The history of the emergence and development of the Uzbek language is closely intertwined with the history of its native speakers. The emergence of such a nation as the Uzbek people was due to the process of the merger of a number of ethnic groups, the means of communication of which were Turkic and Iranian languages. This explains a large number of dialects in the Uzbek dialect, between which there is a huge difference.
The history of the development of the Uzbek language can be divided into three stages: periods of ancient Turkic, Old Uzbek, and modern Uzbek languages.
Ancient Turkic language
This stage belongs to the V-XI centuries. The Turks settled along the shores of the Syr Darya, Amu Darya and Zerafshan, gradually pushing the inhabitants of the Indo-Iranian tribes. The means of communication was the ancient Turkic language, on the basis of which many Asian languages were subsequently formed. Today, there are only fragments of the ancient Turkic script, imprinted on cultural monuments belonging to this period.
Old Uzbek language
The second stage dates back to the XI-XIX centuries. During this time, the Uzbek language developed under the influence of many neighboring languages. A huge contribution to the formation of the language was made by the poet Alisher Navoi, who created a unified and developed literary language. It was in this form that it was used until the turn of the 19th century without change.
Modern Uzbek language
The twentieth century was marked by the beginning of the formation of the modern Uzbek language. It was based on the Ferghana dialect – universally recognized among all residents of Uzbekistan. Most of the population spoke this dialect, which they knew as the Sartain language, and its speakers were called Sarts. Ethnic sarts did not belong to the Uzbek people, but in the 20s of the last century the word “sart” was refused, and the inhabitants of the country began to be called Uzbeks. The norms of the literary language became more democratic, which made it much simpler and more accessible.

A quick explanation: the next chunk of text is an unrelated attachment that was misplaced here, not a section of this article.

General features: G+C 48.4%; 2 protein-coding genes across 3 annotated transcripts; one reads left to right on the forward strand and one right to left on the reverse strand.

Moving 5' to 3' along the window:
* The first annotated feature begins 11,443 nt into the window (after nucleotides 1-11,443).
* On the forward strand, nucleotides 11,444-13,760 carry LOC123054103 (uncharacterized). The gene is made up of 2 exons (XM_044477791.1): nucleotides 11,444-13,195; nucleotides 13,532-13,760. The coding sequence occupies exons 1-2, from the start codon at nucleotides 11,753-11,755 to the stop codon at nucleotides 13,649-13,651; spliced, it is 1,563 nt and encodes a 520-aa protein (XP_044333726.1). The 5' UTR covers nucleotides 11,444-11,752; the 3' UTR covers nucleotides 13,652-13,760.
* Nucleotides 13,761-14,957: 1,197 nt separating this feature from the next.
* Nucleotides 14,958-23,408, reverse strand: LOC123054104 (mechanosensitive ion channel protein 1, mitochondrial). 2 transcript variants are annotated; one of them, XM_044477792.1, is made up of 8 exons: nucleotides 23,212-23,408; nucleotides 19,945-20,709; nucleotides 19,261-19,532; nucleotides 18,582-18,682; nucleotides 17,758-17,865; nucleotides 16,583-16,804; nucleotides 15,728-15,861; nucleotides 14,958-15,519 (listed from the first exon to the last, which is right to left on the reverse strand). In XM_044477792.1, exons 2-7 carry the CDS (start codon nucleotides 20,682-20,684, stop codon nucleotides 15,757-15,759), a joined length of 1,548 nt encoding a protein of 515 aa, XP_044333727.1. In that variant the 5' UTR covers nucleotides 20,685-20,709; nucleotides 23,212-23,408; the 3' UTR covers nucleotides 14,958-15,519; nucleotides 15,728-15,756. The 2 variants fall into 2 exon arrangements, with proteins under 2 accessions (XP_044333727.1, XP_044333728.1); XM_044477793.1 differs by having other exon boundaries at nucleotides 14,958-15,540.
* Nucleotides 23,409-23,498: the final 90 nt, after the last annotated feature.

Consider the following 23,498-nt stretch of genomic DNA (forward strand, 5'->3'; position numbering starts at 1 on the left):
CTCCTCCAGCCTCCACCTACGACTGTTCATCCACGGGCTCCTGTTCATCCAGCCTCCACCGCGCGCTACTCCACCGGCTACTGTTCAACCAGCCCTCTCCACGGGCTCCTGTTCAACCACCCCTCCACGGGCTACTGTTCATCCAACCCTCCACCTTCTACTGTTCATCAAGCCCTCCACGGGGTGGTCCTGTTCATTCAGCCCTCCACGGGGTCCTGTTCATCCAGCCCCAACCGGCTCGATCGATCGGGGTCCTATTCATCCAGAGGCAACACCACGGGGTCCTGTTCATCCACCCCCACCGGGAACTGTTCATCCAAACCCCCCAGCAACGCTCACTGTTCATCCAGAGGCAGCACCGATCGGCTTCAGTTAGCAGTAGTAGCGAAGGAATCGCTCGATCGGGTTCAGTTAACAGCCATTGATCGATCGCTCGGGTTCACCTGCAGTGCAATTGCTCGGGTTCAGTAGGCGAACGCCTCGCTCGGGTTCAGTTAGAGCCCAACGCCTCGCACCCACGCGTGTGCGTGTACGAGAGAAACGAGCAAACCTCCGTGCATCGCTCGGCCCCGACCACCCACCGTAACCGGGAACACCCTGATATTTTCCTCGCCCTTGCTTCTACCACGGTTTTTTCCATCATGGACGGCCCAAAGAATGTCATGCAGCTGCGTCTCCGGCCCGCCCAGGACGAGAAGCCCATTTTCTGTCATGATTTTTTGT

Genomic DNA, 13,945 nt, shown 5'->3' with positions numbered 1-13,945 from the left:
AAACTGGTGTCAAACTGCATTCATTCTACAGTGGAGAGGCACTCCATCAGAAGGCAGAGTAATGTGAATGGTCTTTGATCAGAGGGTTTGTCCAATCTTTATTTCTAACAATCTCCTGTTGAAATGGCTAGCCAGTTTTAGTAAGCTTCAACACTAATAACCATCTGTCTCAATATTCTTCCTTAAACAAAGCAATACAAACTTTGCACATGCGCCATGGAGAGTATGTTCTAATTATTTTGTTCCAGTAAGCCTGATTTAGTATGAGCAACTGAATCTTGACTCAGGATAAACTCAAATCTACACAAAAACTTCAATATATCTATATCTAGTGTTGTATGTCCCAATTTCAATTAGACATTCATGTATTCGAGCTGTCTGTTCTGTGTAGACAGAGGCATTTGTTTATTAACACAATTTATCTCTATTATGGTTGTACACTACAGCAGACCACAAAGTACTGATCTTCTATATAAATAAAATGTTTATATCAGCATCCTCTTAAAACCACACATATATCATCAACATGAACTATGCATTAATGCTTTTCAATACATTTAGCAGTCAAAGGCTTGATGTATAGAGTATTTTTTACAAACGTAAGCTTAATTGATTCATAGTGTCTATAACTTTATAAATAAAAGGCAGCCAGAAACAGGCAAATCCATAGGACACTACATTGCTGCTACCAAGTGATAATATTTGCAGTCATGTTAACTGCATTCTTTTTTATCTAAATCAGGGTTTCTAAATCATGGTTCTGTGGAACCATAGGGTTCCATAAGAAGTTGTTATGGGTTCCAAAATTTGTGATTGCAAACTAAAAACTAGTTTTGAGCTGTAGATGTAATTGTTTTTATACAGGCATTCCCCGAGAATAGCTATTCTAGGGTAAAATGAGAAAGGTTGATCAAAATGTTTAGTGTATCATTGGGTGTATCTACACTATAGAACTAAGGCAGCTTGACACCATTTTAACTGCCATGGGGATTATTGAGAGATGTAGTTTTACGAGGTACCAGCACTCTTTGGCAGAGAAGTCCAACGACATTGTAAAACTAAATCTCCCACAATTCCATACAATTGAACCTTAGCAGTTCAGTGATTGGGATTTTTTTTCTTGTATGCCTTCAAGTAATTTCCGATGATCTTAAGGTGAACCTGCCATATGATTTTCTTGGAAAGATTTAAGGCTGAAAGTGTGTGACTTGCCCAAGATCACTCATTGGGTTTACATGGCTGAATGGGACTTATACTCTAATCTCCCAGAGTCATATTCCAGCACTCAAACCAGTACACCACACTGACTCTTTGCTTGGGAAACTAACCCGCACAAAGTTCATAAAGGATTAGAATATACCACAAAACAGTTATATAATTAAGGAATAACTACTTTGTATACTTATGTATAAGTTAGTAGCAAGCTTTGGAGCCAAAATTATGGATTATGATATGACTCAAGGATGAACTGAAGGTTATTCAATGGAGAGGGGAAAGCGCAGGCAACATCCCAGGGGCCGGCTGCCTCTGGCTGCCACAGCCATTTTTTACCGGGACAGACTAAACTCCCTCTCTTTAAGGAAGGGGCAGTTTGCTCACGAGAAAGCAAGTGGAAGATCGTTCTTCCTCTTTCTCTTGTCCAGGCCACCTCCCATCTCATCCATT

Over the entire history of development in the Uzbek language, there were three different scripts.
From antiquity to the end of the 20s of the last century, the Uzbek ethnic group was based on the Arabic alphabet. With the advent of Soviet power, the writing was subjected to a series of reforms. Until 1938, the Latin alphabet was in use, and then switched to the Cyrillic alphabet, which lasted until 1993. When the Republic of Uzbekistan became an independent state, the Latin alphabet returned again.
Today, in the Uzbek script, Arabic letters, Latin and Cyrillic letters are used in parallel. The older generation prefers Cyrillic graphics, and the Uzbeks living abroad prefer Arabic letters. In schools, they study in Latin, so it is difficult for pupils and students to read books that were published even during the Soviet era.
The Uzbek language is rich in loanwords from the Persian language. In the XX century, vocabulary was significantly enriched in Russian-speaking words, and today it is intensively replenished with English borrowings. According to the state program. There is an active cleaning of the language from borrowed words. All this, of course, causes special difficulties in learning the Uzbek language and translations but makes it peculiar and more interesting.
According to open sources, there are currently about 24 million speakers of the Uzbek language in Uzbekistan, 3 million – in Afghanistan, about 1 million – in Tajikistan, 500,000 – in Kazakhstan, about 350,000 – in Turkmenistan, and 300,000 – in Russia.